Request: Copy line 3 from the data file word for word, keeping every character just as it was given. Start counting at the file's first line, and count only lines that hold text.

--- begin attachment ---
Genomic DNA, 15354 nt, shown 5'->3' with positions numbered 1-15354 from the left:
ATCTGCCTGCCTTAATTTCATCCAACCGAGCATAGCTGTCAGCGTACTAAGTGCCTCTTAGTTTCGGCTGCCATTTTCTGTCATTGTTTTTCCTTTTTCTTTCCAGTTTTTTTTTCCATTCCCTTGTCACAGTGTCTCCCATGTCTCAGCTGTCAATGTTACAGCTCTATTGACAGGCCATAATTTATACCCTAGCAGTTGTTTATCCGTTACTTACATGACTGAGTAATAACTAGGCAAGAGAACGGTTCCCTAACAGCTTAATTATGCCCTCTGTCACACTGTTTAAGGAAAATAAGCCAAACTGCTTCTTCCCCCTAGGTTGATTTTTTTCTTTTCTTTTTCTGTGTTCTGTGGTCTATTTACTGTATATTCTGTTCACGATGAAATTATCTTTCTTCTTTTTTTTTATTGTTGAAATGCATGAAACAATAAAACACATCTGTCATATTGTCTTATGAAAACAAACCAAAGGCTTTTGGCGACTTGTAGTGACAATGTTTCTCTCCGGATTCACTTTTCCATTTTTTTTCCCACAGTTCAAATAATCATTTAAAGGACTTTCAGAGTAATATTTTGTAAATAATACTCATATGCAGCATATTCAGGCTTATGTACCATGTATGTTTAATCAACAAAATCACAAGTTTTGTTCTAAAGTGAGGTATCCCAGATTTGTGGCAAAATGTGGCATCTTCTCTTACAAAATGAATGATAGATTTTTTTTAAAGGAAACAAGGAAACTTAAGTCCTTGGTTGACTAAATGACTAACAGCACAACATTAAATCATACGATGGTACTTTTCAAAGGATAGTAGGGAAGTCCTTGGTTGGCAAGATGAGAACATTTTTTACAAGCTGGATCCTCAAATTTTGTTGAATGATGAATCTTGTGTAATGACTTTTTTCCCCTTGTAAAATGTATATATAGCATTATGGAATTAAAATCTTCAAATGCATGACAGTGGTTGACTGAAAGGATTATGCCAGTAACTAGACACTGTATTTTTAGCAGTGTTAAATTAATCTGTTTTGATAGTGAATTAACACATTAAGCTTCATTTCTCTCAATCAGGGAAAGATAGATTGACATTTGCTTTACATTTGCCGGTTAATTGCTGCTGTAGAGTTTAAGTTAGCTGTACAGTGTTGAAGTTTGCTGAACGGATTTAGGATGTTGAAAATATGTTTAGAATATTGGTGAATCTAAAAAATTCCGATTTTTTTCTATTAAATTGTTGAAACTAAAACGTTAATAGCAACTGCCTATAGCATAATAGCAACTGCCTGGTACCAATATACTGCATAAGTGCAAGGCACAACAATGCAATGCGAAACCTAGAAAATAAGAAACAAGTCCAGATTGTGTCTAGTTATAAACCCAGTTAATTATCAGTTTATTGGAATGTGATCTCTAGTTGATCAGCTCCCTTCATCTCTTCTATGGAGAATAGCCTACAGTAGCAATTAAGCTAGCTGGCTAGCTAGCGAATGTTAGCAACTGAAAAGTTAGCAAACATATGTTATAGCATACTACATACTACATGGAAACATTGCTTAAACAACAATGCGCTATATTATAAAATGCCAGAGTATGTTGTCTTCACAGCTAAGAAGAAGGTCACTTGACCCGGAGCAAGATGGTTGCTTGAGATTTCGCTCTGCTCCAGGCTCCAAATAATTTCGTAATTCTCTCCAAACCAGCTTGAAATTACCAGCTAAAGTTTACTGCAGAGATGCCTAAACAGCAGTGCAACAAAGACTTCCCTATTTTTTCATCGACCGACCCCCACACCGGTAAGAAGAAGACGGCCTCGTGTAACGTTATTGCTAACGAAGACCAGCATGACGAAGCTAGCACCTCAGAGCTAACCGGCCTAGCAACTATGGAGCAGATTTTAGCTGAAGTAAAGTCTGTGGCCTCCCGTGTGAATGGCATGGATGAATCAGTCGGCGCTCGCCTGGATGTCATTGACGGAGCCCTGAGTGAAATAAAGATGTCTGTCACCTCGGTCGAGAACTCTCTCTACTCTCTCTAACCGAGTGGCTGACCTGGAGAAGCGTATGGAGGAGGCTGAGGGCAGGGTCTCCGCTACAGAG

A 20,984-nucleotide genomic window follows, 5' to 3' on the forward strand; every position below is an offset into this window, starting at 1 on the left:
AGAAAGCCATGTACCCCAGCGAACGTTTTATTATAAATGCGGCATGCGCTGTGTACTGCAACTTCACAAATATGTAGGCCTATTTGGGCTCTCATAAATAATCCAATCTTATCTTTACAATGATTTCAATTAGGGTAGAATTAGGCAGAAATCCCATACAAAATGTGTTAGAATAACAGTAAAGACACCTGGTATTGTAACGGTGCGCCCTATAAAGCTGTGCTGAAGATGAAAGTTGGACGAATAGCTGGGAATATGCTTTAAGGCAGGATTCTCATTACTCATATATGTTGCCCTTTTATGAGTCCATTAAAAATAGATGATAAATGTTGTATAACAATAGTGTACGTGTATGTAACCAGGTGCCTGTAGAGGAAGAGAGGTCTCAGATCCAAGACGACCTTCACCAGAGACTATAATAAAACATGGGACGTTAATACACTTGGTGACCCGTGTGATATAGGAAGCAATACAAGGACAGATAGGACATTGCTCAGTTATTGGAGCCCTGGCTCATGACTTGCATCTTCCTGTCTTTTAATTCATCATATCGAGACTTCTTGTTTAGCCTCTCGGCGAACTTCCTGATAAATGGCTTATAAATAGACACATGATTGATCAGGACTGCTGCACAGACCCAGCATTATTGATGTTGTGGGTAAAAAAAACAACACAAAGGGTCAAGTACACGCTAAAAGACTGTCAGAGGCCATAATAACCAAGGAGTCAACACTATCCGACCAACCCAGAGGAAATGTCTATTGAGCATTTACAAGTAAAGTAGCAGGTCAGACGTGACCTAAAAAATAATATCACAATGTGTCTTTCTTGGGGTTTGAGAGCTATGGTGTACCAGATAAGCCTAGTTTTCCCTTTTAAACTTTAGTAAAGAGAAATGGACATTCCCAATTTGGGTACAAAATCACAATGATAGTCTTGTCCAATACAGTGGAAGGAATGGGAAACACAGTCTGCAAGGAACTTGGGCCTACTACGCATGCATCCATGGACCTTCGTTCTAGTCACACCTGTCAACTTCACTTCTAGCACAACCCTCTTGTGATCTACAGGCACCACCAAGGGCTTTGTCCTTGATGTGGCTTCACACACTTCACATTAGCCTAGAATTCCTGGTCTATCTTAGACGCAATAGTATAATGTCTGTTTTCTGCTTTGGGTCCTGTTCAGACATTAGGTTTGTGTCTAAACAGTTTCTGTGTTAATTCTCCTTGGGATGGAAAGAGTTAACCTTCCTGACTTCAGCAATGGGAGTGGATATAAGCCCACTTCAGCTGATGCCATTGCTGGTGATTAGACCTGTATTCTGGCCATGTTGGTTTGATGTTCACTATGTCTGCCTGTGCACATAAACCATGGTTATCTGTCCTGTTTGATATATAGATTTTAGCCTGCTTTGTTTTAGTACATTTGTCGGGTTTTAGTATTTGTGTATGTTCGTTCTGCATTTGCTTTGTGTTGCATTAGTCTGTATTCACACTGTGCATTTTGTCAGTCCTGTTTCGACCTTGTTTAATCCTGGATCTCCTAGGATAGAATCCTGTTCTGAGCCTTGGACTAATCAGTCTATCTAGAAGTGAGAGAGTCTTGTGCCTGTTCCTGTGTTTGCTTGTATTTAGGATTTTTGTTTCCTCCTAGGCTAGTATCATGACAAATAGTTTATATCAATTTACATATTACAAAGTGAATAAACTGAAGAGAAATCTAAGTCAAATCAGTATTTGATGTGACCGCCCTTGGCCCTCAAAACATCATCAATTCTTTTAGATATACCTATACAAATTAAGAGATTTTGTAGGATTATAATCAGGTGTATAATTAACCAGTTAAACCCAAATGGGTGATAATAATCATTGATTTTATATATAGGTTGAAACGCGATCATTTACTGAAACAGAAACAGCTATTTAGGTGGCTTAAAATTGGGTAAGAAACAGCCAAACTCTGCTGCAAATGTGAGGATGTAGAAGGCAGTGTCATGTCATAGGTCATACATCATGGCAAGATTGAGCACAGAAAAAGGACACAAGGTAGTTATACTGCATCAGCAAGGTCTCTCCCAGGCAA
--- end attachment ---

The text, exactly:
A 20,984-nucleotide genomic window follows, 5' to 3' on the forward strand; every position below is an offset into this window, starting at 1 on the left: